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Country rankings shift in the Green Finance Index

Author: ICAEW Insights

Published: 04 Jun 2021

A new index ranking financial centres according to their green credentials has warned that Europe’s domination is under increasing pressure from Asia Pacific and North American financial hubs.

Amsterdam moved up one place to take first place in the latest global Green Finance Index (GGFI 7) produced by Z/Yen, narrowly pipping Zurich, with London retaining its 3rd place. Although Western Europe continues to dominate the top 10 places, Z/Yen has warned that its crown may be slipping with such stiff competition from both the North America and Asia/Pacific regions. 

Tokyo, Beijing, Sydney, and Singapore all consolidated gains displacing incumbents from Western Europe in the rankings. A number of leading Western European centres are likely to be displaced from the top 10 over the next two or three editions of the GGFI if this trend continues, Z/Yen warns. 

The analysis shows that ratings of green finance rose in all centres for both depth and quality. As ESG (environmental, social, governance) reporting, green bonds, policy performance bonds, and other aspects of green finance penetrate mainstream financial activity, there is growing confidence in the development of green finance across all regions, Z/Yen says.

Professor Michael Mainelli, Executive Chairman of Z/Yen Group and former Binder Hamlyn senior partner, said the encouraging focus on green and sustainable finance by financial centres could materially improve the nature of economic recovery from the Covid-19 pandemic. 

“London’s performance on green finance is due to solid support from the City of London Corporation and HM Government, as evidenced in the Green Finance Institute,” Mainelli said. “Yet there is no room for complacency. Continental centres have actually led London in a number of areas, despite London’s reputation for innovation. A good example has been policy performance bonds (aka performance incentive bonds or sustainability-linked bonds).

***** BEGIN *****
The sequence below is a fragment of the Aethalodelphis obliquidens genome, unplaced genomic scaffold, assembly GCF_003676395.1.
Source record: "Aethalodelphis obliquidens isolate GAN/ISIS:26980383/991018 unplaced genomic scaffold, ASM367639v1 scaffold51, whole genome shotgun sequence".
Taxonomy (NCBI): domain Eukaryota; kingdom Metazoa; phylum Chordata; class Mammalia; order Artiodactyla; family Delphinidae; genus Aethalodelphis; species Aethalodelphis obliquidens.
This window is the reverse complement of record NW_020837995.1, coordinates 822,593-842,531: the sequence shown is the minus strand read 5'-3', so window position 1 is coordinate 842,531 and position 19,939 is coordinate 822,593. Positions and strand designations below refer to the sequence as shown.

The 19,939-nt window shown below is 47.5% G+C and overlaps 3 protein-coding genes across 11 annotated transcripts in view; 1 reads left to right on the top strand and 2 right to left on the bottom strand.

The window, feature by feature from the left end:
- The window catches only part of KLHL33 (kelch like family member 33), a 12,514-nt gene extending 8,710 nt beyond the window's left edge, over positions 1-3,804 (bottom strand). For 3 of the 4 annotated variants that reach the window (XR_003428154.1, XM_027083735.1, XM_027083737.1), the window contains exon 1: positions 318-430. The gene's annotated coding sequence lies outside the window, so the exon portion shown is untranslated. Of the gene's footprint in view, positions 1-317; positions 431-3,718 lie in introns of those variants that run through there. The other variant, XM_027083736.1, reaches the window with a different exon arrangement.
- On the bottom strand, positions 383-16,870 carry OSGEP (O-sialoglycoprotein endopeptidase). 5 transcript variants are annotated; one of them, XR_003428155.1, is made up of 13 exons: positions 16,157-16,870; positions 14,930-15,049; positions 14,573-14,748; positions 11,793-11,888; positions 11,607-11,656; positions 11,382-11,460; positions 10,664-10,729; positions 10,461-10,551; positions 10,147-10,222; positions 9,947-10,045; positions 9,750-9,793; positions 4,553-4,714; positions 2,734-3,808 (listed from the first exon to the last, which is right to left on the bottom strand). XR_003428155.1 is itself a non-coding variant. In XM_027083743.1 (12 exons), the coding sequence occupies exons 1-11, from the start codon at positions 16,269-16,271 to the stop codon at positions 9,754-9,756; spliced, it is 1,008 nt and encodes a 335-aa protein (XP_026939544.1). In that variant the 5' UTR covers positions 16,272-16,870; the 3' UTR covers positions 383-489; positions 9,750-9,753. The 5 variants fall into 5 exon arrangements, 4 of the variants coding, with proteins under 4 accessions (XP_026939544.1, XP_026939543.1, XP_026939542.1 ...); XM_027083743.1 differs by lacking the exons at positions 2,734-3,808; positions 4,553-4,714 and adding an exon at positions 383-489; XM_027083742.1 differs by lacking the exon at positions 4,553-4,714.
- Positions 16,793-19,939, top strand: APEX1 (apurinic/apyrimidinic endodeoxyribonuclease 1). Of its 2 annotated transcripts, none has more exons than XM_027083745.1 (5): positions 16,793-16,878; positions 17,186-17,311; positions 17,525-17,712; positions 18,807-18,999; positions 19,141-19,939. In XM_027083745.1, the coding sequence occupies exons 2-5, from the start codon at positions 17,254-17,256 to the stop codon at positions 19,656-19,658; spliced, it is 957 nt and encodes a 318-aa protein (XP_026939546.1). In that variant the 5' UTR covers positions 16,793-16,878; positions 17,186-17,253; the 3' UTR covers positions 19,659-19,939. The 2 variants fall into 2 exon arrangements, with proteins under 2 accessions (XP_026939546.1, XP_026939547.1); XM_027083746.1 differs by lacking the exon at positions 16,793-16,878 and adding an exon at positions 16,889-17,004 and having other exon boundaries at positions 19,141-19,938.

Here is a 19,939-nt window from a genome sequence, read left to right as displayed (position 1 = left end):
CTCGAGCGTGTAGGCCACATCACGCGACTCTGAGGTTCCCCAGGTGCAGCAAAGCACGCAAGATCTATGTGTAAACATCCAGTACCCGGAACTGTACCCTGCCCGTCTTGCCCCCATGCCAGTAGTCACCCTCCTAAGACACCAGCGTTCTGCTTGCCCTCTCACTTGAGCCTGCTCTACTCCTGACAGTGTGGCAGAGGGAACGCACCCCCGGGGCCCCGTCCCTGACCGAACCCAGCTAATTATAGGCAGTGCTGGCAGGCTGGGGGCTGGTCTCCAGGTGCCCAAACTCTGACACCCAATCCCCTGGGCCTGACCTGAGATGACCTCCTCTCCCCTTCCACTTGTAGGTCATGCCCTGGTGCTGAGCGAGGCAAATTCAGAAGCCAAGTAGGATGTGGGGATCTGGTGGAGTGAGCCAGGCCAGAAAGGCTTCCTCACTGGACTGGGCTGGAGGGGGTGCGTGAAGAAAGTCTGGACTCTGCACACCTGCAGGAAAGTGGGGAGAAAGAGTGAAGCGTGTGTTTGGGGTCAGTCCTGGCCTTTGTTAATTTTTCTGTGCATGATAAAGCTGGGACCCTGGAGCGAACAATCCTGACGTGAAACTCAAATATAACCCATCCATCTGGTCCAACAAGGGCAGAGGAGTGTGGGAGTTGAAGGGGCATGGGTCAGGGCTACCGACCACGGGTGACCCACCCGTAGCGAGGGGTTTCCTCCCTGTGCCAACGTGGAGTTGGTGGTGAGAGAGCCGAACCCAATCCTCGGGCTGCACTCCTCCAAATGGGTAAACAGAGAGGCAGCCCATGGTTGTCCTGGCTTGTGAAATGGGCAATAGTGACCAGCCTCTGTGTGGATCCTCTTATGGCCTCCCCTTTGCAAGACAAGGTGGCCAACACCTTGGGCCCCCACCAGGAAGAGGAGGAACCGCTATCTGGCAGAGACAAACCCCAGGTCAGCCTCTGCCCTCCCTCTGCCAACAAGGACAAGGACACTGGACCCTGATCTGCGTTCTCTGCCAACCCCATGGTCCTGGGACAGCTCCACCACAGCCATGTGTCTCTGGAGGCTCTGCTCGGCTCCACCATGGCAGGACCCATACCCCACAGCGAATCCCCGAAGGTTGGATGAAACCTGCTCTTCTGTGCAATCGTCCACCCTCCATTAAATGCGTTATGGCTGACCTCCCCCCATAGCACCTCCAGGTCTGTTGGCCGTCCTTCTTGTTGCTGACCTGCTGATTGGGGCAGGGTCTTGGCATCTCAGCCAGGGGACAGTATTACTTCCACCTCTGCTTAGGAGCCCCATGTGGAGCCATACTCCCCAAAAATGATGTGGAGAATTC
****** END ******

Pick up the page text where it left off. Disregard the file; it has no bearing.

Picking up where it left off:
“What could really make London stand out would be HM Government issuing a policy performance bond or gilt for net zero 2050, a bond that paid no interest if annual targets were met, but higher interest if they weren’t. It would resemble an inflation linked bond for the environment,” Mainelli added.

The government’s Green Finance Strategy, published in July 2019, outlines the opportunities presented to the UK’s financial services sector by the transition to net zero and stresses that green finance is at the heart of the Government’s approach. Just last month, the government opened a new UK Centre for Greening Finance and Investment (CGFI) with physical hubs in Leeds and London to provide data and analytics to financial institutions and investors to help them understand the environmental impact of their investment and business decisions.

Speaking at CGFI’s launch, Energy and Clean Growth Minister Anne-Marie Trevelyan, an ICAEW-qualified chartered accountant, said the government will not reach its net zero target without mobilising private capital and unleashing the power of the free market. 

“The UK Centre for Greening Finance and Investment in London and Leeds will encourage financial services to turn the tide of their investments and focus on sectors and companies that have a smaller environmental footprint. Doing so will support industries and businesses to develop clean green innovations, creating thousands of jobs across the country – ensuring we build back greener,” Trevelyan said.

However, new research from Greenpeace UK and WFF has criticised financial institutions for not doing enough to tackle climate change in the UK, despite the focus on green financing. UK banks and asset managers were responsible for financing 805m tonnes of carbon in 2019, equivalent to 1.8 times the annual net emissions of the UK as a whole, the report finds. 

Despite a new government target to reduce emissions by 78% by 2035 announced last month, Greenpeace and WWF insist that neither the government nor relevant regulators have taken adequate action to ensure the activities of UK financial institutions are aligned with this target, the net-zero target or the goals of the Paris Agreement. The charities are calling for legislation that requires all UK regulated financial institutions to adopt and implement a transition plan that is in keeping with the goal of limiting global temperature rises to 1.5°C.

Dr Ben Caldecott, Director of the Oxford Sustainable Finance Programme and the UK Centre for Greening Finance & Investment, said: “UK financial institutions need to stop financing capex that will result in carbon lock-in and stranded assets. There is a huge opportunity to help clients rapidly transition towards net zero carbon and nature positive.”

David Petrie, ICAEW’s Head of Corporate Finance, said: “There is very significant expertise on green finance within ICAEW member firms that has contributed to London being in the top three in this Green Finance Index. Our member firms have developed the expertise to not only provide the advice sought after by clients, but also to assist in developing policy that achieves the very ambitious targets that the government has set. 

“Bearing in mind the government’s ambitious emissions reduction targets, it is essential that we have stability in government policy. The UK’s leading role in COP 26 also provides a platform for further clarity on long-term targets and energy policy.” Petrie added.